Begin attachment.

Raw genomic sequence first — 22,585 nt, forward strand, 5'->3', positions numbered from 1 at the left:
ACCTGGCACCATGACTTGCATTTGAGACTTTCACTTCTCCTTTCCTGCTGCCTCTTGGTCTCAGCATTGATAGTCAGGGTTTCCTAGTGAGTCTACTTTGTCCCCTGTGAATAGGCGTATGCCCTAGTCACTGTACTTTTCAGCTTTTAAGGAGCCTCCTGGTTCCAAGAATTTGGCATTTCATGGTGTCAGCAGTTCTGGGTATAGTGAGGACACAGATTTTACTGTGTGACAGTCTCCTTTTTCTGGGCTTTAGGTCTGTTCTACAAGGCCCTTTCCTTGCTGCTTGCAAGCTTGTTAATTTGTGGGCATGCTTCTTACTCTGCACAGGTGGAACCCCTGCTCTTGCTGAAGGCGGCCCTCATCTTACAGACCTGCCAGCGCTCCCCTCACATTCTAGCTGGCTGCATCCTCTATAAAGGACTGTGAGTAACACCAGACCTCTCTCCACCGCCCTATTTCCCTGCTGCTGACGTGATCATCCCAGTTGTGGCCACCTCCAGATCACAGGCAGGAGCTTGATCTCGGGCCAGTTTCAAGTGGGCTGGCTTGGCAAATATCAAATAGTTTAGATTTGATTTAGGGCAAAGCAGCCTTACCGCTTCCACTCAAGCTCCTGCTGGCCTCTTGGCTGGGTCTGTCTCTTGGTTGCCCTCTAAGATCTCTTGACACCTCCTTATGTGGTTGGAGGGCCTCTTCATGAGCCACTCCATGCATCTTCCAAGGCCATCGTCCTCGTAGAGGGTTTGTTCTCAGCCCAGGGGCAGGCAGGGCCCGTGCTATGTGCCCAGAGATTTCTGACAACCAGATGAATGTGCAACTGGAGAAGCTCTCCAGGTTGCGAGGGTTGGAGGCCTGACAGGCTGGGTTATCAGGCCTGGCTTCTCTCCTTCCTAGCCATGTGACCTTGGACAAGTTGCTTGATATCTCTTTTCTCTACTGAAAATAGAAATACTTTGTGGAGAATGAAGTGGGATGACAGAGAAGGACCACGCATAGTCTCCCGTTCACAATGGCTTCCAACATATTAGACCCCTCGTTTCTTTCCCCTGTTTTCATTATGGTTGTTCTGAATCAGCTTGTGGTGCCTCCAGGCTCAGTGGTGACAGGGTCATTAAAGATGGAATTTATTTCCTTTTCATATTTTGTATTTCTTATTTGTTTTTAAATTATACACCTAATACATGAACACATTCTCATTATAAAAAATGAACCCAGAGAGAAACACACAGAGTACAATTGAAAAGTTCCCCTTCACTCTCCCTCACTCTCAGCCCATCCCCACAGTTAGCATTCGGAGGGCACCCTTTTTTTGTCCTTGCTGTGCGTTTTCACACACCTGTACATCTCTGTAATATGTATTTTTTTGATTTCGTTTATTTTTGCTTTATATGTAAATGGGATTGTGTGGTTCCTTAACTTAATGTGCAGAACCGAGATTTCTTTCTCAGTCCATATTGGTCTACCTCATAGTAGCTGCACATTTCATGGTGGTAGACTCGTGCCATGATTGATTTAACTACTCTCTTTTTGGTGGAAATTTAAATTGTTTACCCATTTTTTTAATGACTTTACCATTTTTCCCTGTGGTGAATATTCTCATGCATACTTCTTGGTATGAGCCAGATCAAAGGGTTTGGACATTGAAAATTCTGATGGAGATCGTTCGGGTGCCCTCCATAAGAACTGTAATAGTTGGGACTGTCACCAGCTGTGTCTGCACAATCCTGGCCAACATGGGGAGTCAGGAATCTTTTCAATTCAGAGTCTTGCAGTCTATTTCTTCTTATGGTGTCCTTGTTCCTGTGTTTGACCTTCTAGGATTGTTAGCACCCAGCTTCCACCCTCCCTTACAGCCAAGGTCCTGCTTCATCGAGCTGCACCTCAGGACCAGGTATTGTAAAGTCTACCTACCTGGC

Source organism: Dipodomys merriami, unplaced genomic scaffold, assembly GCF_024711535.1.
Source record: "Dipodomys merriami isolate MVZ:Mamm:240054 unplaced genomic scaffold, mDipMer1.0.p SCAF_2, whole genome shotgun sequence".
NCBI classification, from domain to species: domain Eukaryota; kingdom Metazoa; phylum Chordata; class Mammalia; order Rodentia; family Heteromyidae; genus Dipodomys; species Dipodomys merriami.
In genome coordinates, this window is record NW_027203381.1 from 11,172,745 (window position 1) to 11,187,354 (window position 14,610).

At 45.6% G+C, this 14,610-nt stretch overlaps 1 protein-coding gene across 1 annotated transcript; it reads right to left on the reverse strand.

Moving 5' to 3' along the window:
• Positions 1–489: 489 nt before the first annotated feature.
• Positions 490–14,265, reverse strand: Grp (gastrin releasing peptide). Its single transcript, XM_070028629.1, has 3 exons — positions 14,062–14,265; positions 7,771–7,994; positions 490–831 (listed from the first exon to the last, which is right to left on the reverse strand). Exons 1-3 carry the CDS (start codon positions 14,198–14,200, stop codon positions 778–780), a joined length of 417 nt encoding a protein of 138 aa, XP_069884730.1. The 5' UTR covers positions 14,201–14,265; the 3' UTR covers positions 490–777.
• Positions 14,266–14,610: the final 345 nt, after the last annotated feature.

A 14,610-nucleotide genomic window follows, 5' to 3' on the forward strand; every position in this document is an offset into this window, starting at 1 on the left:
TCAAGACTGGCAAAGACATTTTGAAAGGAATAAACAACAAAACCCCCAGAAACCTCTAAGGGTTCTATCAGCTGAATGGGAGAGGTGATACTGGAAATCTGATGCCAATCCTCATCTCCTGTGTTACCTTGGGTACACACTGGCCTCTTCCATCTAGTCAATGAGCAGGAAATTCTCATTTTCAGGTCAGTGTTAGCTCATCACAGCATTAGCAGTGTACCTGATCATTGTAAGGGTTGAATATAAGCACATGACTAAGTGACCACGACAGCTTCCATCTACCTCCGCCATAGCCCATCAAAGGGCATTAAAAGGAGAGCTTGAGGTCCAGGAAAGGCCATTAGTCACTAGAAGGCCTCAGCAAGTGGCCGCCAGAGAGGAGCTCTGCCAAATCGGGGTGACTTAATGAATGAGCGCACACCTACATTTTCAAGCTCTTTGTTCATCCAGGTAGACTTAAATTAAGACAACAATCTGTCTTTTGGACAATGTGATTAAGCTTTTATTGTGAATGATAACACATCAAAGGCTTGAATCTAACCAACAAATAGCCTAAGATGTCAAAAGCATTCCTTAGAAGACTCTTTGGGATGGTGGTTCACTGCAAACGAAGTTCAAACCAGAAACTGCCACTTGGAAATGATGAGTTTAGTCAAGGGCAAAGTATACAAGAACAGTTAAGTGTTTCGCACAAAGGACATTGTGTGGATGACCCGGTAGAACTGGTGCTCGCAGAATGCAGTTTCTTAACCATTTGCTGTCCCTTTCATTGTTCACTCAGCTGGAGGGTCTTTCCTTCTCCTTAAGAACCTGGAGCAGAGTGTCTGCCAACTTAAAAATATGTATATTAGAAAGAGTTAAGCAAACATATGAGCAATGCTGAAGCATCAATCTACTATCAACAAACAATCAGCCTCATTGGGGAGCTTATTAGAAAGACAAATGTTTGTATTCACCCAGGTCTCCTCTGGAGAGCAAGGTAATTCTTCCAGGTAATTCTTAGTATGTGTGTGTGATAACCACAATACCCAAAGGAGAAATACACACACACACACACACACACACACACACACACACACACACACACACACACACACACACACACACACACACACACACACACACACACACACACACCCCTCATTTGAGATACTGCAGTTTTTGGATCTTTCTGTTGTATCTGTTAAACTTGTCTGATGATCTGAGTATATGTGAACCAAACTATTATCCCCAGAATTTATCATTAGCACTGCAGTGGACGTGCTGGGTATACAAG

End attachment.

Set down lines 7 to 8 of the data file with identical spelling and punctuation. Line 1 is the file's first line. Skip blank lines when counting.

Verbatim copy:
At 45.6% G+C, this 14,610-nt stretch overlaps 1 protein-coding gene across 1 annotated transcript; it reads right to left on the reverse strand.

Moving 5' to 3' along the window: